Tuesday, October 21, 2008

Burlesque Stars of the 30's, 40's & 50's

Burlesque Is Back!

Burlesque may have been all but forgotten by the 20th century but it is back and better than ever. Of course the days that burlesque was in its heyday can never be relived, however, burlesque now is experiencing its own heyday. It’s better than ever with it’s own glamour burlesque stars of the day: Velvet Hammer, Dita Von Teese, Vienna La Rouge, Dirty Martini and more.

Magazines, movies, designers, stores, musicians, conventions and burlesque performers have all spawned from the new burlesque movement of the 20th and 21st century. Also, women of all sizes are drawn to the new burlesque movement including men. Burlesque is not limited to shape, size, color, race or gender which is why burlesque is so appealing to people. Women do not have to follow the norms of society when it comes to burlesque. Burlesque is where women can be different compared to the models and actresses of today.

Audiences also like the variety of burlesque performers as there is someone to cater to everyone’s taste. Plus it’s a great place to mingle and meet new friends along with enjoying the show of burlesque performers, comedy acts, musicians and more.

Not everyone knows the meaning of burlesque. Some associate it with strippers stripping. Luckily, burlesque has been brought back into the spotlight and more and more people understand the true meaning of burlesque. Yes burlesque involves taking off clothes, however, burlesque performers only strip down to their underwear and pasties. Some burlesque performers do not take off their clothes at all. Burlesque also involves a dance act with performers wearing extravagant costumes. Each burlesque act is catered to the performers style and taste. No matter how many times different performers may do a certain act, each performer puts their own spin on it making it their own.

Burlesque has reached an overwhelming popularity thanks to all the hardworking burlesque performers who took a chance to bring back a glamorous era. Burlesque will continue to grow and new performers will come into the scene bringing their own style. Burlesque is forever changing as everyone has their own interpretation of what burlesque means to them.


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Burlesque Music

History of Burlesque

Through the 1840’s to the 1960’s, burlesque kept audiences laughing and entertained. Burlesque changed many times throughout the decades due to societies demands. From 1840 to 1860, burlesque was used to make fun of the operas, plays and social gatherings of the upper class while entertaining the lower and middle classes of Great Britain and the United States.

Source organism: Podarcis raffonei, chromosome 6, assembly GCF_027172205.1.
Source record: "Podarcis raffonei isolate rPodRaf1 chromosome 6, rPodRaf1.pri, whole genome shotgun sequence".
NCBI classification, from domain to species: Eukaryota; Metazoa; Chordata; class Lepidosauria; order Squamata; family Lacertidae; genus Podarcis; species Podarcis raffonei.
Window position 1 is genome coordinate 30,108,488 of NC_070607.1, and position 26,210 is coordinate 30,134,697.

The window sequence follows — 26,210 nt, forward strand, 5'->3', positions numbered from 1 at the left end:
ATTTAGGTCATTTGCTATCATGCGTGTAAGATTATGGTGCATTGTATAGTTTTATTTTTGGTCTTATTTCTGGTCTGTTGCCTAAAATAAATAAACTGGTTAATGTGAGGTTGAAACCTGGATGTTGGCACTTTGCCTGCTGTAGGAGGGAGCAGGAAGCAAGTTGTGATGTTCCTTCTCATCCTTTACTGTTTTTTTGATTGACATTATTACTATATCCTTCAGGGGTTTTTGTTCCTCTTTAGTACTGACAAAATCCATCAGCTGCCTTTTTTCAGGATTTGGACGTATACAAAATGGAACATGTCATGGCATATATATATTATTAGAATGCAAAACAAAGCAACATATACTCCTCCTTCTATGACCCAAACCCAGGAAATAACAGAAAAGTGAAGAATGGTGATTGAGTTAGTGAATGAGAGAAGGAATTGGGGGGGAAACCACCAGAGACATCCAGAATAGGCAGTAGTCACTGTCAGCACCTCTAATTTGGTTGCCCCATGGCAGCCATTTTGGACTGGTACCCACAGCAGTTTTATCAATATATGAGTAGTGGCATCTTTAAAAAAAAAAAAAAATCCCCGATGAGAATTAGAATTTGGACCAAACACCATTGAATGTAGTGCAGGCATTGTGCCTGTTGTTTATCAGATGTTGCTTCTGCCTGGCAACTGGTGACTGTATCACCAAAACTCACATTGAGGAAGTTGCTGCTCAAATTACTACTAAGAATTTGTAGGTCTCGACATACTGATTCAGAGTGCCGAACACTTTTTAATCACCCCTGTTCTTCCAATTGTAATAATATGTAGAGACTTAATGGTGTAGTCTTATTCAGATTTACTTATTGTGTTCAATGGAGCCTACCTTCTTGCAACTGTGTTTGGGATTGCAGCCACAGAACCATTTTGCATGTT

Later in the late 1860’s, all that changed when shapely, underdressed women where added to the stage to keep audiences entertained. One woman who conquered the American stage was Lydia Thompson’s British burlesque troupe who came to New York City in the late 1860’s. They shocked the more than eager crowds of New York with their revealing costumes, witty satire and portrayals of classical male roles. They were said to have grossed more than $370,000 in their first year.

There was a huge demand for burlesque and soon Americans began creating their own burlesque. As burlesque became more mass-produced, it was more about money rather than the art of burlesque. Burlesque could be found anywhere and became less popular, therefore, the shows moved from the middle- and upper-class theaters into the working class theaters.

The shows now focused more on the physical form of the girls rather than the substance of the performance. To keep audiences entertained, more skin was shown which introduced the striptease. Even though burlesque started out with comedy and satire, most people today associate burlesque with stripping only.

The Minsky brothers took the striptease out of the back rooms and put it on stage, making them a huge hit. Stripping may have gathered hoards of bawdy men but it also gave burlesque a sleazy reputation. Soon the novelty of nudity wore off and promoters had to look for new ways to entertain their audiences. Burlesque in the 1930’s became more competitive as burlesque performers needed props, acts and more elaborate costumes in order to keep the audiences attention and demand more money for shows.

By 1937, burlesque was all but dead in New York City as Major La Guardia closed down the burlesque houses. By this time, most burlesque shows were more about bump and grind stripping rather than the art of burlesque along with comic bits. Men were more interested in watching girls strip. The more they took off, the more they liked it and kept them coming back.

There were a few burlesque performers in the 1940’s who took their acts on the road, bringing burlesque to cities who had never seen these performances before. This helped to keep burlesque alive as their shows were usually sold out. These next generation burlesque performers became even more inventive with their props, acts and costumes.

By the 1960’s, burlesque was changing again as most men preferred to see women naked rather than performing a show. Men preferred gentlemen club’s where they could see 10 to 20 women parade around naked on a stage. Also, with the boom of hard core pornography readily available men no longer needed strippers to get their kicks.

Burlesque has a magical hold on people’s imagination. Though the glamorous by-gone era of burlesque may be gone, it is not lost. There are tons of books, movies, websites and more that capture this by-gone era of burlesque and bring it to life for those who wish to relive it.